Article re-posted courtesy of NiteLife Exchange
By ROB LESTER****I’m so glad I landed in Oz with the delightful Harlem Rep’s reputable version of a beloved tale. It’s easy to get to this terrific stage show: just follow the yellow brick road. Oh, your starting point should be Kansas: first travel through the air (just stay in your house). Or, take the subway to the street numbered East 123 Street, which is as easy as 1-2-3. The immersive multi-media experience brings the cast right into the audience many times so that wide-eyed kids and adults alike feel addressed and involved. Loyal to the dialogue and events in the classic 1939 film, the canny cast and director add joy and jiving and spunk and sass without ever disrespecting or straying far from the respected original tone and treatment. Nothing is condescending or ho-hum or on automatic pilot that would have indicated they can coast, wink, or skim because we all know the plot and the words (some of in minute detail, dialogue and lyrics still firmly set in our brain for decades).
Speaking of words, this production is super-special because it is being overseen/produced by the son and daughter-in-law of the lyricist/co-screenwriter of the original film. Ernie Harburg and Deena Rosenberg (also dramaturge) have been the heart and soul of the Yip Harburg Foundation. And speaking of “heart,” you all remember the character of the Tin Man who a heartless fellow (in the literal cardiology crisis sense), this production of The Wizard of Oz features an additional lovely historic connection. Playing the Tin Man is none other than the grandson the legendary wordsmith— Ben Harburg. His performance is endearing and certain real-life qualities work for the character and his affection for it are palpable.
For me, the standout in the ensemble cast is Derrick Montalvo as the lively, cheery Scarecrow. Consistently watchable, he’s charismatic and engaging as his ever-alert eyes light up and he lights up the stage. He listens, reacts, leaps and spins (the dance training is evident and its resulting skills are well employed). He’s a live wire and sweet presence, with no guile but acres of smile. Ervin Vazquez manages to to become the Cowardly Lion without making us miss the iconic performance of vaudevillian Bert Lahr from the motion picture. This likable actor’s Lion eschews the effete show-offy antics and finds his own characterization that still gets the basic trepidation and underlying kindness.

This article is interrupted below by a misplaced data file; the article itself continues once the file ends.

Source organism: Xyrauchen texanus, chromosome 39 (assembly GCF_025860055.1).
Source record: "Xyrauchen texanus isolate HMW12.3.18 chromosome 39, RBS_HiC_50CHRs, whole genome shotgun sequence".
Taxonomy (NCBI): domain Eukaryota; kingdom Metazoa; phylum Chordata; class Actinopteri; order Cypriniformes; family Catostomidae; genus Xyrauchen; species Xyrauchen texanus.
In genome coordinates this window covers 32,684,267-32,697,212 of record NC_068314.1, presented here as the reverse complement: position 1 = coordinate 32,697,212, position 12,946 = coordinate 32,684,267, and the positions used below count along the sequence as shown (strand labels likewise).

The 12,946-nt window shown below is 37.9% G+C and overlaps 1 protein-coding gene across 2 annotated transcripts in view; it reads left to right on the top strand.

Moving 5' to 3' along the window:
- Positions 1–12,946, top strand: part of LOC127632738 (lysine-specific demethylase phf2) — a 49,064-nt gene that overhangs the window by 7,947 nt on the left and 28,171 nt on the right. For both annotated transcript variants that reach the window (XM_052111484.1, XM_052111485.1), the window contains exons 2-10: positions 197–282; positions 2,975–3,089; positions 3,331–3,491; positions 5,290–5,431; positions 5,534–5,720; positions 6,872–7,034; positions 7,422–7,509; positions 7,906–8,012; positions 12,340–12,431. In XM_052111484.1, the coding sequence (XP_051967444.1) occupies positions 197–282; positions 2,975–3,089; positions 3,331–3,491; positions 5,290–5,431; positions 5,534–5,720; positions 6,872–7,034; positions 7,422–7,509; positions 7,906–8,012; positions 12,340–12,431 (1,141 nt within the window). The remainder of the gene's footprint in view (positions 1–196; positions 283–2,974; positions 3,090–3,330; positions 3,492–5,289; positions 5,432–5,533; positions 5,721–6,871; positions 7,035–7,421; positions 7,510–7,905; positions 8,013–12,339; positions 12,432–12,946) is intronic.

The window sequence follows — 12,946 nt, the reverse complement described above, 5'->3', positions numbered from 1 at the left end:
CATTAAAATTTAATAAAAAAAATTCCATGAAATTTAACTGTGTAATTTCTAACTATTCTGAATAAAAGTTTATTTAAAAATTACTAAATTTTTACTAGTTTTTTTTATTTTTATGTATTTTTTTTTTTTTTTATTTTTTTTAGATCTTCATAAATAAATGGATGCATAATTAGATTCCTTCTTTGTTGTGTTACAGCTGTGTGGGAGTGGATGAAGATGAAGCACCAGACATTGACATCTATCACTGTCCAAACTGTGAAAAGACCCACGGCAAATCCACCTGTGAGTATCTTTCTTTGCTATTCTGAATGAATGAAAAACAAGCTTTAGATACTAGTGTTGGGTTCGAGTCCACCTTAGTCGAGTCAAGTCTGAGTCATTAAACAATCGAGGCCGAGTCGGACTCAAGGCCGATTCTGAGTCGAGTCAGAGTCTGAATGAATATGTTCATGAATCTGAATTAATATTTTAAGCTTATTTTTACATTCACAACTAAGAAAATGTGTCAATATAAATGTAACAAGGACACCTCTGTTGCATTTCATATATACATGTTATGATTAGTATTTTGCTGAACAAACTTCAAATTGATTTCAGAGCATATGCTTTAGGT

Of course, Dorothy from Kansas begins the journey that lets them all meet each other. And Taylor-Rey Rivera is a graceful actress and splendid singer whose performance is decidedly committed; there’s no sense of awkwardness or trying too hard to appear like the t(w)een-ager or child she’s supposed to be. But the wonder and worry and wistfulness are all there. Check, check, check.
Barbyly Noel brings a glowing magic and maternal tenderness to her role as Glinda the good witch and appropriate sternness when she she doubles as no-nonsense Auntie Em. The ensemble cast takes on the familiar roles and gamely play admittedly over-sized Munchkins and all the other essential folks.
With projections as suitable substitution for some scenery, and inventive bits that highlight the needed flavor (but on a smaller scale and small budget, one assumes), they don’t stint on energy, warmth, or costuming (Daniel Fergus Tamulonis is designer and must be a Most Valuable Player). Director-choreographer Keith Lee Grant keeps everyone on track and on target and keeps the tenderness and turns up the happy quotient. It’s all so familiar and yet so full of freshness. Go! And definitely bring the kids— they will have a ball and be mesmerized; the ones in my audience certainly were!
www.harlemrepertorytheatre.com for info and dates. Photos: Jonathan Slaff